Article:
Click here to find out about the different types of membrane and insulation board fixings available from IKO Polymeric.

3) IS THE FASTENER SUITABLE FOR THE JOB?

Does the fastener conform to current regulations and approvals?

As well as selecting the correct fastener for the substrate, it is also important that the fastener is covered by a current ETAG 006 certificate and should have a minimum resistance to corrosion as defined by Clause 2, UEAtc directive; ‘Supplementary Guide for the Assessment of Mechanically Fastened Waterproofing’. This is less than 15% corrosion after 15 cycles in a Kesternich cabinet. Also when using dissimilar metals, the risk of galvanic corrosion must be assessed.

Is a mechanically fastened solution appropriate for the internal building conditions? 

High humidity and aggressive internal environment applications should be avoided where possible. For roof build ups over swimming pools, ice rinks, laundry’s etc., a fully adhered system should be considered as the best option.

Pullout tests should be carried out on refurbishment projects where the existing substrate is to remain in place and also on new concrete decks when either the thermal insulation or membrane is to be mechanically fixed. Tests should be carried out in accordance with the methodology outlined in ETAG006: March 2000 using a calibrated machine undertaken by a competent person trained in carrying out the testing. The pullout test provides information as to what the appropriate fastener will be, the suitability of the substrate, the ultimate failure load of the fastener and any pilot hole size and depth that may be required. Factors of safety can then be applied to the ultimate failure load to determine the design load of the fastener to use in the wind load calculation.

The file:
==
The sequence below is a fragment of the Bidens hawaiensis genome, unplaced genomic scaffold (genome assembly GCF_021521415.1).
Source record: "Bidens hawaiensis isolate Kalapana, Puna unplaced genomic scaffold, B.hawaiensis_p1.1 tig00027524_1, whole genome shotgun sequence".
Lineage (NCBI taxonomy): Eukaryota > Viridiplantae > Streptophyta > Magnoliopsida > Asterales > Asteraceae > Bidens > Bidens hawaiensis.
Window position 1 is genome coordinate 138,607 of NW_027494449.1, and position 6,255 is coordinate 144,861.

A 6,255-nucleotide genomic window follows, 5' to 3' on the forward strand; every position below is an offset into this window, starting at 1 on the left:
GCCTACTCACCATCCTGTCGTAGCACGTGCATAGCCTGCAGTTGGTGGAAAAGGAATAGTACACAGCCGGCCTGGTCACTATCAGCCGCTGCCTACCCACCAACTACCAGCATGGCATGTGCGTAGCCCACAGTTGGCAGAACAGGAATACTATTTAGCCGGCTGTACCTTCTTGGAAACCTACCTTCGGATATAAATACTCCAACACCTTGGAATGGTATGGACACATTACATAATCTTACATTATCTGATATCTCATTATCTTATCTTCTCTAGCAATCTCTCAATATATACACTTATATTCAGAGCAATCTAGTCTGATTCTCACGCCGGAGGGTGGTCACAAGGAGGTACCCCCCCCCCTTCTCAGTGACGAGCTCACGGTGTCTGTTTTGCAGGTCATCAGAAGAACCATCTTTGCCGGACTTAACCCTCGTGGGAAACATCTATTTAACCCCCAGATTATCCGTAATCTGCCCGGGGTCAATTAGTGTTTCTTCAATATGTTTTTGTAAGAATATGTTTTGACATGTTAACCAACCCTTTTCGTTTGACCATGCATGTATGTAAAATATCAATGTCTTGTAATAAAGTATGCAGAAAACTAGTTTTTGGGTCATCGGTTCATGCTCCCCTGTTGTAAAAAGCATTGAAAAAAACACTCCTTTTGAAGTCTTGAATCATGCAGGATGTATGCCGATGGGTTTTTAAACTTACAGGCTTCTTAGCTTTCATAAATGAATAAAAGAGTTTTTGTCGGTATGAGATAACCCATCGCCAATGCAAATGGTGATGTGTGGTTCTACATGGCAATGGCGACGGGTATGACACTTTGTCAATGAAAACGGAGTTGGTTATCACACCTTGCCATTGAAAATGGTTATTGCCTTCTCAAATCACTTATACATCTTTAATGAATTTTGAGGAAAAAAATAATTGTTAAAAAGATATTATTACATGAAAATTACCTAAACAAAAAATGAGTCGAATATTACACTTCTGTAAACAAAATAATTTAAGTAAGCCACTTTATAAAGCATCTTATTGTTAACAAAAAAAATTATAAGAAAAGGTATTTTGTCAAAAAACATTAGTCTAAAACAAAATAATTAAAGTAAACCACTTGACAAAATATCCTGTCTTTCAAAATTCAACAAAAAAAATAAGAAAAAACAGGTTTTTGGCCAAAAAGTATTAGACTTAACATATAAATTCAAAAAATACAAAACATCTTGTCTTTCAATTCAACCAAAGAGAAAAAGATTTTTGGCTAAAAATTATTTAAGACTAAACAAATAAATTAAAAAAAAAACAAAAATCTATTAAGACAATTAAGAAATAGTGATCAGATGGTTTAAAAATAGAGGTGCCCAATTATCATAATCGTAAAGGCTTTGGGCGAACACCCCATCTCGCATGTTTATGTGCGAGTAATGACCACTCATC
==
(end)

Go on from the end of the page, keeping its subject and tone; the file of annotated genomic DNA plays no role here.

We recommend that a minimum of 6 pullout tests are carried out on each roof area up to 1000m2 and a further 6 tests carried out for every additional 1000m2 of roof area. Pullout tests should be carried out prior to the installation of the new roof and spread evenly across the whole roof. This makes a fair representation of what the new roof build up is to be fixed to.

Has a wind uplift calculation been carried out?